- The Taipei, Taiwan, metro is cheap, clean, and efficient.
- You don’t ever have to wait longer than five minutes for a train.
- The rest of the world could learn from Taiwan’s subway.
I lived in New York City for seven years, which means I know how terrible commuting on an inconsistent, overcrowded subway line can be. It’s also how I know that the metro in Taipei, Taiwan, is one of the best metros in the world.
The Taipei Mass Rapid Transit is relatively new to the country, first opening in the late ’90s. Its late start likely allowed it to avoid many pitfalls of bad subway systems.
Taipei’s metro is clean, organized, on time, and safe. I never waited more than five minutes for a train.
Here’s everything Taipei’s metro is doing right that the rest of the world needs to take notes on.
There’s no eating or drinking on the platforms or the trains.
This is likely a huge reason why it stays so clean.
The train has individual handles to hold on to.
And they’re at a height someone like me, who is 5-foot-2, can actually reach.
Navigation is a snap, even if you don’t speak the language.
Google Maps told me which train lines to take, and once you’re in the station, navigation is easy.
There are placards on the floor to tell you which trains are where.
All the station stops are spelled out in Mandarin and English.
The colors on the signs outside stations tell you which train lines it connects to.
The station pictured above is on the green line, and it connects to the yellow line. No need to memorize the metro map.
The platforms are safer because no one can fall into the tracks.
Large doors and gates keep accidents from happening.
It has a nearly perfect punctuality rate.
According to Channel News Asia, the metro has fewer than 30 delays exceeding five minutes a year, giving it a nearly 100% punctuality rate in 2017.
During that same year, three-quarters of New York Subway lines were late more than 50% of the time, according to the New York Post, which cited MTA data.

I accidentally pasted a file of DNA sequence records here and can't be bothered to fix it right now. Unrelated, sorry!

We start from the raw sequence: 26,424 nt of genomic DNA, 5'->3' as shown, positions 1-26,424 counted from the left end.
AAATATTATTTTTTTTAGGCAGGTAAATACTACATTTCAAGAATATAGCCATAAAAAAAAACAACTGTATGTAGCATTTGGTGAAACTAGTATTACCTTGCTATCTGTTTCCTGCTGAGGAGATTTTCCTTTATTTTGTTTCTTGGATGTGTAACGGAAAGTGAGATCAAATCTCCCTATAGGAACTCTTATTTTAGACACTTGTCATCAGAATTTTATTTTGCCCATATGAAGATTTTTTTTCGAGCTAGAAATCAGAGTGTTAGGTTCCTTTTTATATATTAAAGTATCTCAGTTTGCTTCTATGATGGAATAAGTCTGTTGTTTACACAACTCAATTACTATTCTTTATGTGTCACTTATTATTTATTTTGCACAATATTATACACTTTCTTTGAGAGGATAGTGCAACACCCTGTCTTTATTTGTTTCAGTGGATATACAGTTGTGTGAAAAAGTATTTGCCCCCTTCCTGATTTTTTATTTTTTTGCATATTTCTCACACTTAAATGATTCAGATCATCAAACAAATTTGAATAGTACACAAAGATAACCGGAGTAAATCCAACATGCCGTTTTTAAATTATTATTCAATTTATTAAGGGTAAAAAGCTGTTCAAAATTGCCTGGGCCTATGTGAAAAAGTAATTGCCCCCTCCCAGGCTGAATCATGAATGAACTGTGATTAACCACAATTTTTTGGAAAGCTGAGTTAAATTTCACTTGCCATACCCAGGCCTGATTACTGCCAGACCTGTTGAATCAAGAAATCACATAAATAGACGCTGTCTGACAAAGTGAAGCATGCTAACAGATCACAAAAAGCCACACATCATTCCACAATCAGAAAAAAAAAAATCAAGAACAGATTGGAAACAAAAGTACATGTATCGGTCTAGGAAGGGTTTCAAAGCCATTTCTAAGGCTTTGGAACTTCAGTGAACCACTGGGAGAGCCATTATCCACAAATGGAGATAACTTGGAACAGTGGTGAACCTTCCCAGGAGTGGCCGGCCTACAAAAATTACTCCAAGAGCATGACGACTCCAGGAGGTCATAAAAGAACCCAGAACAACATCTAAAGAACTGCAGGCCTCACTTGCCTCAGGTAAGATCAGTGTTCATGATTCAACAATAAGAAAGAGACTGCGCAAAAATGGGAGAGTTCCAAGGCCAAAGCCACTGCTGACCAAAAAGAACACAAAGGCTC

That leaves customer satisfaction at a reported 95%.
“It’s very clean, and you don’t have to wait very long for a train to arrive,” one passenger told Channel NewsAsia.
The metro cards are durable, easy to use, and easy to refill.
In Taipei you can buy plastic, credit-card-like metro cards at 7-Eleven. They come with a ton of fun designs and characters, and you can load them with money right at the convenience store.
To use your card, you simply tap it at the turnstile.
No repeated swiping because you couldn’t get the speed quite right.
To refill, just place your card on a kiosk sensor and add coins or bills.
It’s super simple. You can also use the cards to take buses or rent bikes.
It’s very inexpensive.
Most of the stops are in the 20 to 30 new-Taiwan-dollar range, making them 60 cents to $1 a ride. That’s significantly cheaper than the New York metro’s $2.75-a-ride price.
The metro charges by distance, but even the farthest stop is only 50 new Taiwan dollars.
That’s about $1.60.
The bathrooms are clean and useable.
Someone was even cleaning the bathroom I was in when I used it, proving that it’s actually a priority for the metro system to keep its facilities in good condition. Who knew the Taipei metro could turn me into the kind of person who goes to the bathroom in a subway?
Overall, I cannot recommend it enough.
Living in New York, I never thought that taking public transportation like a subway could be so pain-free. Taipei’s transit system is in a class of its own, and it should serve as inspiration to other cities. We all deserve the metro experience of our dreams – not our nightmares.
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